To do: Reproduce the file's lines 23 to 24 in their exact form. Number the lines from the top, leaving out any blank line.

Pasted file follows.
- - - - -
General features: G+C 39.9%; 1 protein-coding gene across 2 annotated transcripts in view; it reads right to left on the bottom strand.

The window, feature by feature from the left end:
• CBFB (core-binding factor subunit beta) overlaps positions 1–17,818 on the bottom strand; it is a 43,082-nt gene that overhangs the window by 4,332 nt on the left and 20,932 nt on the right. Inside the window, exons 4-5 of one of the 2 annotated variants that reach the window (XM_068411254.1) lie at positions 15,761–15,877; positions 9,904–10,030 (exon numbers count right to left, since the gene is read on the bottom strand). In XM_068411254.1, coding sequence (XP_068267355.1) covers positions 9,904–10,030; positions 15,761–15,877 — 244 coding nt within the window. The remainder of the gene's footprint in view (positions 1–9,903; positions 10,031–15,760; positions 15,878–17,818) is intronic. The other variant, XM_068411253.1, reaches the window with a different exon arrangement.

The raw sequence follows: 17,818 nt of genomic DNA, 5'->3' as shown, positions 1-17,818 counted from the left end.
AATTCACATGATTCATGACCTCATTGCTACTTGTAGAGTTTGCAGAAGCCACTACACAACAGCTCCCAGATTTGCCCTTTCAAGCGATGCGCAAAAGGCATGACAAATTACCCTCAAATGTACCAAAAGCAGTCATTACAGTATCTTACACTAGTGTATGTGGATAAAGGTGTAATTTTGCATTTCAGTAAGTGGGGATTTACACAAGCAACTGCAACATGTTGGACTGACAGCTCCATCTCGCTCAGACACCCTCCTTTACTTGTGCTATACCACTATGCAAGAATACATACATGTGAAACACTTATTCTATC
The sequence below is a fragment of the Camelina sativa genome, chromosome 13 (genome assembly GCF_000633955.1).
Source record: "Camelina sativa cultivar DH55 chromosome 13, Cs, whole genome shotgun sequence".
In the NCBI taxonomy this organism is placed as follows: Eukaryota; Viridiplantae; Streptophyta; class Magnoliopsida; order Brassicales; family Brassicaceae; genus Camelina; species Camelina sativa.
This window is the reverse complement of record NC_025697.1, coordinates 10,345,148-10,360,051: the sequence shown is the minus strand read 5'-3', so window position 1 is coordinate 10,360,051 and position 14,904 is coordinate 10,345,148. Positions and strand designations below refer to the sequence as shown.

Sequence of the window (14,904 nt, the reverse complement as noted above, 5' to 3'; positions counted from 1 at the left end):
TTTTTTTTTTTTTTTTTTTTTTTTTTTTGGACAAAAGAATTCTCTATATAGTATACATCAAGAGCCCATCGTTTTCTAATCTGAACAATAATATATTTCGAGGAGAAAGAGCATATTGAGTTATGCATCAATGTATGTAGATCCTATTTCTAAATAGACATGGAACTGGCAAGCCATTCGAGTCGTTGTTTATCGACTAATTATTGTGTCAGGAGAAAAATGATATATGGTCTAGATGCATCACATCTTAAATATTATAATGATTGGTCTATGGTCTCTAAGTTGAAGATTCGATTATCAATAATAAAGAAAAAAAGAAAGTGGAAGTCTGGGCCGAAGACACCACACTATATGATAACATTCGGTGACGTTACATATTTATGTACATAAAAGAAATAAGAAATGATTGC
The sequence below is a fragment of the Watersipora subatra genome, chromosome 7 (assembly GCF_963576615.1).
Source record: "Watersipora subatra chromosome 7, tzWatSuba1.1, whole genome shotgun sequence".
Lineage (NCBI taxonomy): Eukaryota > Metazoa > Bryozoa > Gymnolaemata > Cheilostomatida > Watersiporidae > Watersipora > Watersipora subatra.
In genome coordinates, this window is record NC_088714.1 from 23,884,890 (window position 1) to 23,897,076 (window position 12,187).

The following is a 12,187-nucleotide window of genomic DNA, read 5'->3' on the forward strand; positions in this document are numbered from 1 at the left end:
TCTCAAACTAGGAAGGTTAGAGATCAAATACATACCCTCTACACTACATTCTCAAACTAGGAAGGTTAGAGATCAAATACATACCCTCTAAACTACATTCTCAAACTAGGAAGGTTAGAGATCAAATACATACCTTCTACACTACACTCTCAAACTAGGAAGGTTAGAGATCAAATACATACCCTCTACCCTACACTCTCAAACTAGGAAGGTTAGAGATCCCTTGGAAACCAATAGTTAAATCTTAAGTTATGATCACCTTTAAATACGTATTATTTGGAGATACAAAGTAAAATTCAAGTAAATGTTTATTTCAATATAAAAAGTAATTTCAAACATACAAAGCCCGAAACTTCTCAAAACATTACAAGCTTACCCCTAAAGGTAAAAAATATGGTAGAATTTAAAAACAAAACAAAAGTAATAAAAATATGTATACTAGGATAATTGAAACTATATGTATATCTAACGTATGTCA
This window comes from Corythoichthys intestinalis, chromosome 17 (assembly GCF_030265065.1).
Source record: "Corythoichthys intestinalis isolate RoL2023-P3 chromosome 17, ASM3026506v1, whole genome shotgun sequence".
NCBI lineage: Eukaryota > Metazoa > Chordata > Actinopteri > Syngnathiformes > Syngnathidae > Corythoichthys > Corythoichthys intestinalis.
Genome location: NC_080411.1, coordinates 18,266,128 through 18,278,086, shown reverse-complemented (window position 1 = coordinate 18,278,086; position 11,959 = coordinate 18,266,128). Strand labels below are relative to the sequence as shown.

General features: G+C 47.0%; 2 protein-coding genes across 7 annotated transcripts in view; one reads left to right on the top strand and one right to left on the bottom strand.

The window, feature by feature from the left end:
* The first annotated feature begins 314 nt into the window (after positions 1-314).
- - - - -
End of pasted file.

The window, feature by feature from the left end:
* The first annotated feature begins 314 nt into the window (after positions 1-314).